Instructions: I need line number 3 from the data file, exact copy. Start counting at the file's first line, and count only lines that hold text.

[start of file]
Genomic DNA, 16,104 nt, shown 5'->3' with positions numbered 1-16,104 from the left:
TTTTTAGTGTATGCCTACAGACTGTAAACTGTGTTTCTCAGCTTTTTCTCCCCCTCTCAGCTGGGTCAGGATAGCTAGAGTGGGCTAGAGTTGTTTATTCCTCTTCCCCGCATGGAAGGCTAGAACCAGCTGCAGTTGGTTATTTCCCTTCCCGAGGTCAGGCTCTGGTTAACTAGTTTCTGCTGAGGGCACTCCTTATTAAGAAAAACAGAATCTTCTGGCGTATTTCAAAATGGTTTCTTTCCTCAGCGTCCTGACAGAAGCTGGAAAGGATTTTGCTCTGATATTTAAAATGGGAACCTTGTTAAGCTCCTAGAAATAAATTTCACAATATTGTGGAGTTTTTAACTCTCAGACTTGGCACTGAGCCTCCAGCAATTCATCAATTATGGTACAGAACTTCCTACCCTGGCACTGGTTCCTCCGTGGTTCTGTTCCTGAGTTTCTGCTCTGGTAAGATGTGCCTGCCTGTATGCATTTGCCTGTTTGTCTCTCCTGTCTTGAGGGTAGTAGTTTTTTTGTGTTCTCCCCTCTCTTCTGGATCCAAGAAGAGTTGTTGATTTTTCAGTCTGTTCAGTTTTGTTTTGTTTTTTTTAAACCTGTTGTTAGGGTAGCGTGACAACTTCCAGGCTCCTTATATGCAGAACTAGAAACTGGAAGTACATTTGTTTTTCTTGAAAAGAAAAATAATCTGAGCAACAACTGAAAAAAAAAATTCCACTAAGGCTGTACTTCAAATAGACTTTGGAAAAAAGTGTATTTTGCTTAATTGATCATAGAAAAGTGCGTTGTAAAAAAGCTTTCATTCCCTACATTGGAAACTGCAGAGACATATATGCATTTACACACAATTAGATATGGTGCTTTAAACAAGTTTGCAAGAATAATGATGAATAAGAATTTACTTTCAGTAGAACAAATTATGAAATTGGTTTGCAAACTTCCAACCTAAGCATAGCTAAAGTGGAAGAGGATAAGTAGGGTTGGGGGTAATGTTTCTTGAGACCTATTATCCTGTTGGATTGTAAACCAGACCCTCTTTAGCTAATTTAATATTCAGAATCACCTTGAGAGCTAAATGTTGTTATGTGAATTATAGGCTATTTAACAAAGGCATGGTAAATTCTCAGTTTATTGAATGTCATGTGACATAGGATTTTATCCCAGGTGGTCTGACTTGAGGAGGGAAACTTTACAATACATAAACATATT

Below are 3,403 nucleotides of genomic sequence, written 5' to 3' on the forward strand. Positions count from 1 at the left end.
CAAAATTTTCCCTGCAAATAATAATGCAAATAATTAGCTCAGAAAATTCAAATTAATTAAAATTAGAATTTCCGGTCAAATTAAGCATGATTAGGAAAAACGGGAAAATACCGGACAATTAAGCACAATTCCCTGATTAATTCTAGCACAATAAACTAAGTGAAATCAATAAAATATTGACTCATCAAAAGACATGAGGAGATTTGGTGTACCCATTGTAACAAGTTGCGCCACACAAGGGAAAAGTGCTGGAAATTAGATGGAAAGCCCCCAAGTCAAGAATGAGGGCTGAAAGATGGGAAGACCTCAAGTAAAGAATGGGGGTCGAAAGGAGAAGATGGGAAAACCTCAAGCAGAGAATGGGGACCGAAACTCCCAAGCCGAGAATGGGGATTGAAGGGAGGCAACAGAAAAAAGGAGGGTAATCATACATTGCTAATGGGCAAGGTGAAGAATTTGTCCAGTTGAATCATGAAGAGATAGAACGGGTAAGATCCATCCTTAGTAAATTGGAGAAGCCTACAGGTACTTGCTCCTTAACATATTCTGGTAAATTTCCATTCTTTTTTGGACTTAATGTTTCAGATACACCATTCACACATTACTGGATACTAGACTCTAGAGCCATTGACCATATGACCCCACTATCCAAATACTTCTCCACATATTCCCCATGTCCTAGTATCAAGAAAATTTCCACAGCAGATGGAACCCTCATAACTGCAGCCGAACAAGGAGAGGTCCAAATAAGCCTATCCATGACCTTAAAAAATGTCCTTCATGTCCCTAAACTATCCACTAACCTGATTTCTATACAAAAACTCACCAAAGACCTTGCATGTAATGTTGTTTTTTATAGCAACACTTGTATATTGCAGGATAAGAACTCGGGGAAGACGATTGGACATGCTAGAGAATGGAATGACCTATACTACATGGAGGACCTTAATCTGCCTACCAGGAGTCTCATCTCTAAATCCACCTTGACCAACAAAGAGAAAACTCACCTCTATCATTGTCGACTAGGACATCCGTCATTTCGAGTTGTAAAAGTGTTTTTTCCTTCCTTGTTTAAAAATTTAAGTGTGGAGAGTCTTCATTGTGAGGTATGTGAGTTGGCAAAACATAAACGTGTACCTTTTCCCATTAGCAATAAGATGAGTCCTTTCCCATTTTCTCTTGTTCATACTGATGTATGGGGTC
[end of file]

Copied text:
Below are 3,403 nucleotides of genomic sequence, written 5' to 3' on the forward strand. Positions count from 1 at the left end.